We continue to wait.
This is a week of waiting.
We get up. We check the forecast. We look at the sky. We check the forecast again. We plan our day accordingly. We follow weather patterns, the shifting and mutating bands of blue and green on maps and satellite pictures.
This becomes a habitual practice. A daily routine. And whilst the weather remains almost spitefully warm and sunny, this act of waiting, of watching the forecast, of following the clouds as they collect so promisingly in the sky above us, is already reconditioning our relationship to the world around us. The longer and harder we look, the more we are gently lifted out of the urban environment we usually inhabit.
I talk to Karine from Migrations, the lead partner on this project, and she tells me that where she lives in the countryside of North Wales, the weather has a more tangible daily presence than it does in Cardiff, or any other city. The flow of the stream through the garden heard as a daily report on the weather conditions. The consideration that has to be given to what to wear when you go outside, or even whether to go outside at all.
James tells us about growing up in a remote part of Northumberland, about the microclimate around their house – the sense that the weather was bigger there, more substantial, more physically present, than when they were closer to the rest of the world. And perhaps the weather is bigger and closer but perhaps it also feels bigger and closer. In these places a study of the weather is a daily ritual because it has to be, because it is unavoidable. In the city this is not the case.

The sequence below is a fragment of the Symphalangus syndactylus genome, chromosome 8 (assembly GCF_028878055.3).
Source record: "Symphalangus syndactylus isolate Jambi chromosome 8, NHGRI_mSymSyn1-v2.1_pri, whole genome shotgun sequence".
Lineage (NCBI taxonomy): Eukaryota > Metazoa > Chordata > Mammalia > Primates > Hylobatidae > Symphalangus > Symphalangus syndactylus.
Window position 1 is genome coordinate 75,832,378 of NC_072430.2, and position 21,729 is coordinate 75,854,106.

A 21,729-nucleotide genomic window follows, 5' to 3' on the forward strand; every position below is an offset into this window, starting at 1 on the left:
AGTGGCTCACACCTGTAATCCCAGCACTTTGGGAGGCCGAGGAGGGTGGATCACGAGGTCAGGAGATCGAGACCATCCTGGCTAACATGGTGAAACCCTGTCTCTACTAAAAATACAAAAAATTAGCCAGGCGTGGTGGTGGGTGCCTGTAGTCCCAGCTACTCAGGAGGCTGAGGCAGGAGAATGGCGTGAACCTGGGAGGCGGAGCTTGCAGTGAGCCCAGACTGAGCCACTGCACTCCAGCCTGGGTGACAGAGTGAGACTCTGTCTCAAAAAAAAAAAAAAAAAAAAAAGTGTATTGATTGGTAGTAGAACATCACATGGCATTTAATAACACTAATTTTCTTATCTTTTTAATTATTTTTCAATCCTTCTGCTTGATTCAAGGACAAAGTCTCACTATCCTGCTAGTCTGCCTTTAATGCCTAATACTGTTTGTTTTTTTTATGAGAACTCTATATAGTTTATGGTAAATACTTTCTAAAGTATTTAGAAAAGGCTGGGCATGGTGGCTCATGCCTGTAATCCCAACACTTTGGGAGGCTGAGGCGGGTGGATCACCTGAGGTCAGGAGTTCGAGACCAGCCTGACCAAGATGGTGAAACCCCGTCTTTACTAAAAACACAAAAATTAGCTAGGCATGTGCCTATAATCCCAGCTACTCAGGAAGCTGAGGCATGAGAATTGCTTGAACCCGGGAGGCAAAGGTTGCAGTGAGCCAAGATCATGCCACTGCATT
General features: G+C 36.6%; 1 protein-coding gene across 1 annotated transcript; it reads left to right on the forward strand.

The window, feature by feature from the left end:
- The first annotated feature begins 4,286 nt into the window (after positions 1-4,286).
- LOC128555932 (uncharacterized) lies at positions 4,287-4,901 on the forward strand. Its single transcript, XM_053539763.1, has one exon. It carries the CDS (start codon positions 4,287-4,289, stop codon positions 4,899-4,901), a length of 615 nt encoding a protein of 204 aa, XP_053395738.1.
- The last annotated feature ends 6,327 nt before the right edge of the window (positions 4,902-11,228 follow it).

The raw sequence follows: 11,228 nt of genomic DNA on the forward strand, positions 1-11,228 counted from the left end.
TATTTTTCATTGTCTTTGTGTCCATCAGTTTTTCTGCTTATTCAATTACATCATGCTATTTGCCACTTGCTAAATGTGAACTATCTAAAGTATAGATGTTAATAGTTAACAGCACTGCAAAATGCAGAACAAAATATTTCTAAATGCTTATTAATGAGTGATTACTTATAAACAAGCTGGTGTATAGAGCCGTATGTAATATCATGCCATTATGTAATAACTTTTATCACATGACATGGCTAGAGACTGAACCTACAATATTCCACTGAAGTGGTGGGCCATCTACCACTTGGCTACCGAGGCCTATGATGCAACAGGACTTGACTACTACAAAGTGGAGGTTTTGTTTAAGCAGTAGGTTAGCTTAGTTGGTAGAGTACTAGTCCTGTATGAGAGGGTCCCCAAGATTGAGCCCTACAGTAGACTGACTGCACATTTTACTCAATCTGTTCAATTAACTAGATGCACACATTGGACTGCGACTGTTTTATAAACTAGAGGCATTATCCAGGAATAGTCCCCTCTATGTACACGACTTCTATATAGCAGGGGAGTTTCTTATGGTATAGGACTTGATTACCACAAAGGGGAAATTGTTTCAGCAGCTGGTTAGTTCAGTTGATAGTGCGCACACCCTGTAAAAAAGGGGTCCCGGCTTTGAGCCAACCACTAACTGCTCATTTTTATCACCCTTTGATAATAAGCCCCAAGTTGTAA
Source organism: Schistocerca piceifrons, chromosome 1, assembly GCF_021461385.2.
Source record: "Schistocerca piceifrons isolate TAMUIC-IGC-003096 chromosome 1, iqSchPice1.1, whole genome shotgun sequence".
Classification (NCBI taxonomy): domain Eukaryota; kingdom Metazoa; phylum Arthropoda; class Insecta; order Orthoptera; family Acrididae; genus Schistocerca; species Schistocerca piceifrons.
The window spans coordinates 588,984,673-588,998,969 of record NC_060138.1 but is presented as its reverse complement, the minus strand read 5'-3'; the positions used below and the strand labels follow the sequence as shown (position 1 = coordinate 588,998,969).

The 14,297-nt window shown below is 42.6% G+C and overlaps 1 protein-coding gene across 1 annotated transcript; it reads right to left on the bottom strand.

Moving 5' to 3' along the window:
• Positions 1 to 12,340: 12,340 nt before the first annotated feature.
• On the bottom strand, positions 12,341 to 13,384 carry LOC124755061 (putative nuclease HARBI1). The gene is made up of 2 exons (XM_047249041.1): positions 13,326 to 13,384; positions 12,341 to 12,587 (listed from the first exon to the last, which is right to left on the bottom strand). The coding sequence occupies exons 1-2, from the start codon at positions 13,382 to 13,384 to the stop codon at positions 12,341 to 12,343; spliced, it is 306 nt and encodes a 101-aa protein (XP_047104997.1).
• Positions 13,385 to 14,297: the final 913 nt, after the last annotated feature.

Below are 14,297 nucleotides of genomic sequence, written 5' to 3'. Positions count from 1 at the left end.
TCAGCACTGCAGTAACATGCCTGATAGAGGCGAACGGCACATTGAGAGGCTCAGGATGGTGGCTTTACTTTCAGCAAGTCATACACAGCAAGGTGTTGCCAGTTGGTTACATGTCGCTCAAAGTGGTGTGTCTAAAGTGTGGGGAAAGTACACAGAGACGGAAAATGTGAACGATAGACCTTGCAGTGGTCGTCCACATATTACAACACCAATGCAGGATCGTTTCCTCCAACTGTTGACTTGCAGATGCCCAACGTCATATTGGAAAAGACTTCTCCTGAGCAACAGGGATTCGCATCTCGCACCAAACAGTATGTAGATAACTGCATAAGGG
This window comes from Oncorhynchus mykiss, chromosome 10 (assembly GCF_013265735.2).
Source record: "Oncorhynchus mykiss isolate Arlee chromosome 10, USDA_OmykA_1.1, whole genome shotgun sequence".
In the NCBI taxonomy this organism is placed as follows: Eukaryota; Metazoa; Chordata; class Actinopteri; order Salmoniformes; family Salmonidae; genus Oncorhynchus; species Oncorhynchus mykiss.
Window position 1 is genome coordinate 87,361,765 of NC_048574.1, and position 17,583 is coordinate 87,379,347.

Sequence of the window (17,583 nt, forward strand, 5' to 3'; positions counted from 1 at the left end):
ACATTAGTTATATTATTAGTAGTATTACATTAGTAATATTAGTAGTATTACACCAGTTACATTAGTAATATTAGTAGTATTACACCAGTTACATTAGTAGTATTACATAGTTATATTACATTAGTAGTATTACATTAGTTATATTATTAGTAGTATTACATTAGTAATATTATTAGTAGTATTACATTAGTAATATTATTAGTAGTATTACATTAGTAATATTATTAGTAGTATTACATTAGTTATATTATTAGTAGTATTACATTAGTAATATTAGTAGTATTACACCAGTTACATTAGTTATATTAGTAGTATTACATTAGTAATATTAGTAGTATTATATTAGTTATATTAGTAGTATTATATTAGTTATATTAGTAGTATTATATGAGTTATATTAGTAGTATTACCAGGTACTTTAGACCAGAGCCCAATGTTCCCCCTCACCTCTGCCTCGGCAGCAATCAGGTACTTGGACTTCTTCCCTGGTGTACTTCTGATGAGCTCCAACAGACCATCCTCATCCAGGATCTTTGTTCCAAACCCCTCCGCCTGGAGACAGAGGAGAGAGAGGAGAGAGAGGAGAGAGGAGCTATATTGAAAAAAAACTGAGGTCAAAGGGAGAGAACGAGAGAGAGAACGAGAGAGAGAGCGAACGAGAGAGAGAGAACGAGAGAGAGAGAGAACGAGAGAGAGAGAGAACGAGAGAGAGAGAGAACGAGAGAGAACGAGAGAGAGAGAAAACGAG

I am walking along the barrage, thinking about the weather, watching the clouds form and evaporate. And this weather feels not like the backdrop to my day, but rather an ongoing process that I am a daily witness to. I feel a heightened awareness. It feels good. I also feel pleased that this daily ritual is bleeding out into other people’s lives. In Bristol on the other side of the channel, Laura’s partner Dan is looking out of the kitchen window in the morning and thinking of us and thinking of the weather, albeit what he is really doing is worrying about us, and the oppressively unbroken sunshine.